But following a period of overexpansion and mismanagement, Li Ning quickly fell out of favor and became an unloved, uncool brand among China’s younger consumers. Chinese millennials derided the brand as a relic of the past, claiming that its apparel and sneakers were for their parents’ generation.

Li Ning also struggled to adapt to price wars between distributors as China’s retail industry began to shift towards e-commerce. Many of Li Ning’s stores began losing money and had to be shut down. As Li Ning lost nearly 2 billion yuan (US$283 million) in 2012 and shut down over 1,800 stores, its stock price fell off a cliff, dropping over 85% from 2010-12.

 

li ning stock price history.jpg

Li Ning’s Stock Price Chart, 2005-19. Source: Yahoo Finance 

And yet Li Ning made a wild comeback after its founder returned from retirement in 2014 to steer the company out of trouble. It hired talented designers from abroad and infused modern styles into its clothing, while still retaining a characteristically Chinese appeal.

Li Ning’s heritage streetwear line made a splash debut at New York Fashion Week 2018, leveraging bold red, white, and black designs to create a uniquely Chinese streetwear look.

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Li Ning’s Fall-Winter 2018 collection at New York Fashion Week. Source: Hypebeast

The stunt worked. Li Ning went on to make a splash at Paris Fashion Week 2018 and on Singles Day 2018, Li Ning sold over 360 million RMB (US$50.95 million) in merchandise, placing it behind Nike, Adidas, and Anta but beating out foreign brands such as Puma, New Balance, and Reebok. Li Ning’s revenues have rebounded and its stock is now near all-time highs.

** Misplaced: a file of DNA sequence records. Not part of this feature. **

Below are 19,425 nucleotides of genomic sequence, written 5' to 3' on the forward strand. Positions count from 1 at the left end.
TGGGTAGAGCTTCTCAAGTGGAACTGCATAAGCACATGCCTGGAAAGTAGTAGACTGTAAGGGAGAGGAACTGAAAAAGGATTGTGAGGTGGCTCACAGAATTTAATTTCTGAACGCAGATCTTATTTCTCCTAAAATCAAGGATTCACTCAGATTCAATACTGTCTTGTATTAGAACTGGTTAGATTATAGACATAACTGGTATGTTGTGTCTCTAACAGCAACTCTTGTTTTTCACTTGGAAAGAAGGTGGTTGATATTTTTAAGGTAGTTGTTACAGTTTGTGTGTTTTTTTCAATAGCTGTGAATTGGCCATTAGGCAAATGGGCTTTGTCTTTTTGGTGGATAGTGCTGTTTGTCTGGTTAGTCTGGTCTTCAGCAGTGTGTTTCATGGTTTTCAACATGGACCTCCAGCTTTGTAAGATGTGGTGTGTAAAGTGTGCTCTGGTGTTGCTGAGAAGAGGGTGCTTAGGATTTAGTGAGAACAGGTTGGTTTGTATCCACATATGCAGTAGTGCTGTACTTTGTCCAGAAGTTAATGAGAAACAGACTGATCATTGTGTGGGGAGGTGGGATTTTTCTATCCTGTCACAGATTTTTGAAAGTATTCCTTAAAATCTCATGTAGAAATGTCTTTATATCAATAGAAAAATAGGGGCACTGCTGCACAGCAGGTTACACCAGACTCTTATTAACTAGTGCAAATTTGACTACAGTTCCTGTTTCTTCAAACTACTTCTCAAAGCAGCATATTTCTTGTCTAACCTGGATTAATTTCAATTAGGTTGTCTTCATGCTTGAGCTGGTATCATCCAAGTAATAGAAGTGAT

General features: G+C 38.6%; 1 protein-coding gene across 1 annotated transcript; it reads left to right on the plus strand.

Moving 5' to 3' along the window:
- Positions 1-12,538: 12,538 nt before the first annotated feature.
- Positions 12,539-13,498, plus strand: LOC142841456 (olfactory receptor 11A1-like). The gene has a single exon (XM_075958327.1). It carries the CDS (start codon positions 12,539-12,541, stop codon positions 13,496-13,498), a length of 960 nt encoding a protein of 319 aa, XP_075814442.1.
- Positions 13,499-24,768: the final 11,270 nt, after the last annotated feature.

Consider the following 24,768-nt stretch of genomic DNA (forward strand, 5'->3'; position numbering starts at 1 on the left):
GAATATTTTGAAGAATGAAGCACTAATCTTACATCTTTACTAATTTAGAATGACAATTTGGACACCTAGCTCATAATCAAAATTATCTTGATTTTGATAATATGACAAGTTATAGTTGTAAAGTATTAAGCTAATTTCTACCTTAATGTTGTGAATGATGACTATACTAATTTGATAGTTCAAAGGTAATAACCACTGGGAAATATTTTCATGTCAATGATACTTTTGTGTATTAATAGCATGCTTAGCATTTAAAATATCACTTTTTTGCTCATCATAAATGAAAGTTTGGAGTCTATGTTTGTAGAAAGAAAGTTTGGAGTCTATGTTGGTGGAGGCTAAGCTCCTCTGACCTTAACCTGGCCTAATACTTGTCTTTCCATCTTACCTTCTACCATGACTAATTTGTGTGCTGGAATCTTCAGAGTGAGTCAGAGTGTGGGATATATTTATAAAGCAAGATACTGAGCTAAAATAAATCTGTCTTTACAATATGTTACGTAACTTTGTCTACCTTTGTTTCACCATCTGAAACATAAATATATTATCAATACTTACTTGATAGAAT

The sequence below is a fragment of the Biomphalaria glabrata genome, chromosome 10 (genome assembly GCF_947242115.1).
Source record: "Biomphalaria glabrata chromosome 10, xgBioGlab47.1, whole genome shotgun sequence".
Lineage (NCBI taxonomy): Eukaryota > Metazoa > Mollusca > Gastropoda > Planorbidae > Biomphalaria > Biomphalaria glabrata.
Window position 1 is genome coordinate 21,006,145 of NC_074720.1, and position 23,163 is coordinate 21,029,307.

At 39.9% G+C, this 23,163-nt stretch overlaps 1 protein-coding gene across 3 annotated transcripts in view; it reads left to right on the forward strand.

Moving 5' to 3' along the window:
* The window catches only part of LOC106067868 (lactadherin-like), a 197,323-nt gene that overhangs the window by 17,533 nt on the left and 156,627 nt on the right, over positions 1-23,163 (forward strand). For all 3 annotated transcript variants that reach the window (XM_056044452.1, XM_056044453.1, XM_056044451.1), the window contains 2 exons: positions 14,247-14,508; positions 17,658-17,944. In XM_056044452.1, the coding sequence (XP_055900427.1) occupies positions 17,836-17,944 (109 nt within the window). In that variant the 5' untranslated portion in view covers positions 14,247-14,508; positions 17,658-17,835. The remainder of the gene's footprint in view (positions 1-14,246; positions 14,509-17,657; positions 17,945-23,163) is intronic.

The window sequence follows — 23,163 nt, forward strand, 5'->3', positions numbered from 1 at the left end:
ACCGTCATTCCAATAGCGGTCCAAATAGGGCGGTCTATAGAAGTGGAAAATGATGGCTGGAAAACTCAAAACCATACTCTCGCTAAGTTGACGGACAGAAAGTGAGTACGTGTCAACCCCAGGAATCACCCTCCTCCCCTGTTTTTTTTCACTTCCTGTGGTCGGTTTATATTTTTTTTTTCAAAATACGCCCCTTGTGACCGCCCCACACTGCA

Pechoin

Category: Skincare

Founded: 1931

Pechoin is one time-honored skincare brand from Shanghai that has been around since its founding in 1931, selling products such as hand creams, lip balms, and moisturizers. It fell out of favor in the mid-2000s as foreign brands entered the China market and as consumers began flocking towards imported foreign brands.

In 2017 it began an initiative to re-haul its look, partnering with numerous well-known KOLs (key opinion leaders), or influencers. The marketing campaign consisted of a series of influencer videos trying on new face masks in real life and giving their opinions on the products.

For Singles Day that year, the brand partnered with a jewelry designer from the Forbidden City to design a special imperial-themed hairpin. A special video walked customers through the production process, engaging customers and making them feel like they were part of the process. The campaign was so successful that the hairpin gift sets were sold out in just 35 seconds.

pechoin history.jpg 

Pechoin’s Forbidden City-themed hairpin. Source: Pechoin Official Website

Today Pechoin is one of the hottest beauty brands on Tmall and JD.com. During this year’s 618 festival in June, Pechoin was the number one brand on JD.com’s beauty section. Its Tmall sales also more than doubled from the same period last year.

Key Takeaways

1. Chinese brands are moving up the value chain and selling mid-priced value items to China’s middle class. Before, they either sold cheap knockoffs or attempted to copy foreign brands to target the high-end market.

2. Chinese brands are getting savvier. Perfect Diary is partnering with institutions such as the British Museum and the Metropolitan Museum of Art to curate unique collections catered to the Chinese consumer.

3. National Chinese brands such as Li Ning and Pechoin are making consumers proud to be Chinese. Li Ning invoked memories of its founder winning gold medals at the 1984 Summer Olympics while Pechoin took inspiration from imperial Chinese designs to craft a special jade hairpin for its customers.